The same was the case with 'Purple Rain' from the same cross
'Rosea' x F. excorticata.
'Sweety Dear' that year was the last 'Rosea' descendant with a species as a husband. F. magdalenae served as a seed parent, which was actually a daring crossing but worked perfectly well.
'Revival' and 'Mood Indigo' were the cultivars that the Rosea happen that year round both 'Rosea' crossed with a cultivar.
The last in the row of crossings with 'Rosea' was 'Zyzy' in 1992, with the ancient cultivar 'Venus Victrix' from 1840.
During this 'Rosea' period something else also grew. Herman was in addition to the 'Rosea' adventures busy setting up a whole new line. Of course, the special cultivar that Herman did in 1986 should not go unnoticed.
The crossing F. excorticata with F. venusta brought 'Dark Venus' a beautiful plant with long dark red, somewhat exotic flowers, with thick leathery leaves. A plant that received too little attention in the Netherlands.
And despite and perhaps also because of the enormous supply of new cultivars by Herman, in 1987 there was a special cultivar. The cultivar 'Small Pipes' was approved. It was a special cross between the many presented plants and not only because the two species that were crossed came from two different sections.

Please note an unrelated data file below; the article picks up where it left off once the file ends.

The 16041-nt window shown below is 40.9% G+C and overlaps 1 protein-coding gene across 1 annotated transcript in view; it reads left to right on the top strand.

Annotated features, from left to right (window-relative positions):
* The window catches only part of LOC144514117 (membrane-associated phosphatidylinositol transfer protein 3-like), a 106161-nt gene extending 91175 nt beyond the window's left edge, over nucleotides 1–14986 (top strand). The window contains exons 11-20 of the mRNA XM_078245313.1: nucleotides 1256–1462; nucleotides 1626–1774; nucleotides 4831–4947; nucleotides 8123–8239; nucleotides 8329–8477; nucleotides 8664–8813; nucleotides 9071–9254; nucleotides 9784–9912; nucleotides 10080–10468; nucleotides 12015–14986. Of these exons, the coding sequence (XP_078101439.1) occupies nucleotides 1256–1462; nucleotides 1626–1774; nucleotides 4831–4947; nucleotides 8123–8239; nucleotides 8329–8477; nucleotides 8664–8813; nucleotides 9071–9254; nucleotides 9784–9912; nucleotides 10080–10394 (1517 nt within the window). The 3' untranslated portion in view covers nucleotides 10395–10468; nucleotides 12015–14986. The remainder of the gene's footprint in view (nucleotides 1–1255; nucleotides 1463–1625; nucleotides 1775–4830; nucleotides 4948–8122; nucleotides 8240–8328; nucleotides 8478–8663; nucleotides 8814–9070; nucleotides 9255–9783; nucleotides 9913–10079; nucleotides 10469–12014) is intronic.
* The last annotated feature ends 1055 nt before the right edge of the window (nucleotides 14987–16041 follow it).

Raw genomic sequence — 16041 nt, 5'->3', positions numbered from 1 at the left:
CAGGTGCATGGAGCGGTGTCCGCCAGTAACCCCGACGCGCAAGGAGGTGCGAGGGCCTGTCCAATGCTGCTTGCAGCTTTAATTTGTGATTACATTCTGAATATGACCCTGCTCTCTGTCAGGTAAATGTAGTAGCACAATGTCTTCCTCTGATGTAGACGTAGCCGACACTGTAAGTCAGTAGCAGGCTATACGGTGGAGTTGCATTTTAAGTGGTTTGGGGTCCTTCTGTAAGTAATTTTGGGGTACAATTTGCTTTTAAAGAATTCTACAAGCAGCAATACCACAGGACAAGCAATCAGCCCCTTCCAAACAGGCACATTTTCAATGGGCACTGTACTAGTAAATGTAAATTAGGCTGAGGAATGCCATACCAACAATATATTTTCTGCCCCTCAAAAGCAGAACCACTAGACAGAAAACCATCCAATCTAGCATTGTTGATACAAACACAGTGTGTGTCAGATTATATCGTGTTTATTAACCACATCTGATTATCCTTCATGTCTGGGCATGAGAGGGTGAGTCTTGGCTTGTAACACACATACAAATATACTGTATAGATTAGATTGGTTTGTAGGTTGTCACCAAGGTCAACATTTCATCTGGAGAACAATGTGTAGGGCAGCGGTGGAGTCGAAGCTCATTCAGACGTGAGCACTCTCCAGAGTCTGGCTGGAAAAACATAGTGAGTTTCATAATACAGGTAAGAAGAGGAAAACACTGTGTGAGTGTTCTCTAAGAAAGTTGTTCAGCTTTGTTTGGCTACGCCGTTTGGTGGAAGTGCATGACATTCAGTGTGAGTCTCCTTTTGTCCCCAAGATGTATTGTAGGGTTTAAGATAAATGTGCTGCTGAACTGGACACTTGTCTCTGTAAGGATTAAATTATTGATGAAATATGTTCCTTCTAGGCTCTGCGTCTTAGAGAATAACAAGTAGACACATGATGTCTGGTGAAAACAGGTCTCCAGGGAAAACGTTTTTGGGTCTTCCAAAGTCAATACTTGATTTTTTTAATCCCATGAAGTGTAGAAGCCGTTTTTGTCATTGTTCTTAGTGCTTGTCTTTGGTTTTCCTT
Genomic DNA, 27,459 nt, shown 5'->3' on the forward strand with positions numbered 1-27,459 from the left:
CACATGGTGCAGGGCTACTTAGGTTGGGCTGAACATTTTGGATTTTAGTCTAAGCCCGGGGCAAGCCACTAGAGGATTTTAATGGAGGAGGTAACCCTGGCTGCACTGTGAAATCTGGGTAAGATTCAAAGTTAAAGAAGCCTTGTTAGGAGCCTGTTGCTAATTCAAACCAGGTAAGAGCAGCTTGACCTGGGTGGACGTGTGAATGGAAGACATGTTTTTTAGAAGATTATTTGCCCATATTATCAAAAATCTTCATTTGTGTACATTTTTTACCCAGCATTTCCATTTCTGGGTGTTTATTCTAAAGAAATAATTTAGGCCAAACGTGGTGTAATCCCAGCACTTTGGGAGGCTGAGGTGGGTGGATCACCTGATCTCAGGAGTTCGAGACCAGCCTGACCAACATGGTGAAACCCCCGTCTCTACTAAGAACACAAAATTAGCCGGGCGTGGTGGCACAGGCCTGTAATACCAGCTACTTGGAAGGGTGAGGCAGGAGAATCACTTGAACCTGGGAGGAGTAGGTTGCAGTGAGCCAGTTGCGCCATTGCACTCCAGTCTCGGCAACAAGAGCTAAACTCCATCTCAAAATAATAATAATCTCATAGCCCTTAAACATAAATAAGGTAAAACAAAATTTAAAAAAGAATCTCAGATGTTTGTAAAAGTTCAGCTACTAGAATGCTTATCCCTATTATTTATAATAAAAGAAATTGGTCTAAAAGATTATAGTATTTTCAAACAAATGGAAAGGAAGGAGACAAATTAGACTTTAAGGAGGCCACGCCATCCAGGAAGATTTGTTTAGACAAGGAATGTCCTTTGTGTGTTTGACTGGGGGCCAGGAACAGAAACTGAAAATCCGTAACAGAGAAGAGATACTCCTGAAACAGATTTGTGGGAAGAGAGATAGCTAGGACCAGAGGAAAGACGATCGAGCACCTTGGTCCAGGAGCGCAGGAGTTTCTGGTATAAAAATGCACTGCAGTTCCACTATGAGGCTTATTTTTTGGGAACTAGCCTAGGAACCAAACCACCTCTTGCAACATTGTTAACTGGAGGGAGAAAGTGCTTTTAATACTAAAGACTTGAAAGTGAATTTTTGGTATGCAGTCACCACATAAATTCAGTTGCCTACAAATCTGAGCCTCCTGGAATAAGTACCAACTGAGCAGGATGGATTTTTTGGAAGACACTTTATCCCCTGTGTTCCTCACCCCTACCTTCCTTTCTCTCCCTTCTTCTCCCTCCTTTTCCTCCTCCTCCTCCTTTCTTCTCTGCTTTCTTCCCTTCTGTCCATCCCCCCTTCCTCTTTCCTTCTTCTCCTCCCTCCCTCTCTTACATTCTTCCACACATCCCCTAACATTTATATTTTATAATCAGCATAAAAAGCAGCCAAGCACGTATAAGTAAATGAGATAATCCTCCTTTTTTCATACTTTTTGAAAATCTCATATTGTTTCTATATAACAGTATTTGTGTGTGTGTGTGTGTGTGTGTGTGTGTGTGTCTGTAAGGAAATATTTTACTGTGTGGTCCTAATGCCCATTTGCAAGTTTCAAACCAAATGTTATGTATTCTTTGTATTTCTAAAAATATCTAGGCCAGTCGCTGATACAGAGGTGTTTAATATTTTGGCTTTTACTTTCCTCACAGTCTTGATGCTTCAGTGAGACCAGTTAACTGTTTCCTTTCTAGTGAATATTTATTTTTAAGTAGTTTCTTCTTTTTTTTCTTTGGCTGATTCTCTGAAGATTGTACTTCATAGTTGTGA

The species F. paniculata and F. triphylla, both not the easiest plants for hybridizingwork, yielded 'Small Pipes'. This merged two inflorescences, the umbelliferous truss of F. paniculata and the typical cluster formation of F. triphylla.
This unique combination barely penetrated the big fuchsia audience at the time. The breeders among them did realize that it was a unique combination. Nevertheless, this new cultivar was not used by them at the time. Agreements within the Hybridizing Group will have contributed to that at the time.
But even in our time 'Small Pipes' is strangely enough used by only one hybridizer for a cross, which can be explained by the fact that the plant is not very fertile and working with small-flowered screen-flowerers is difficult.
For Herman himself it was a milestone he had achieved.
He also calls 'Small Pipes' as one of his most valuable acquisitions.
The way to normal fuchsia flowers in large screens or staggered bunches as he wished was open and that was a new period in his breeding career that we will describe later in chapter 8 about the pantri hybrids.
Reed more on: 5 de triphylla cultivars
Author: M.A. Soeters
Layout: S. van Schaik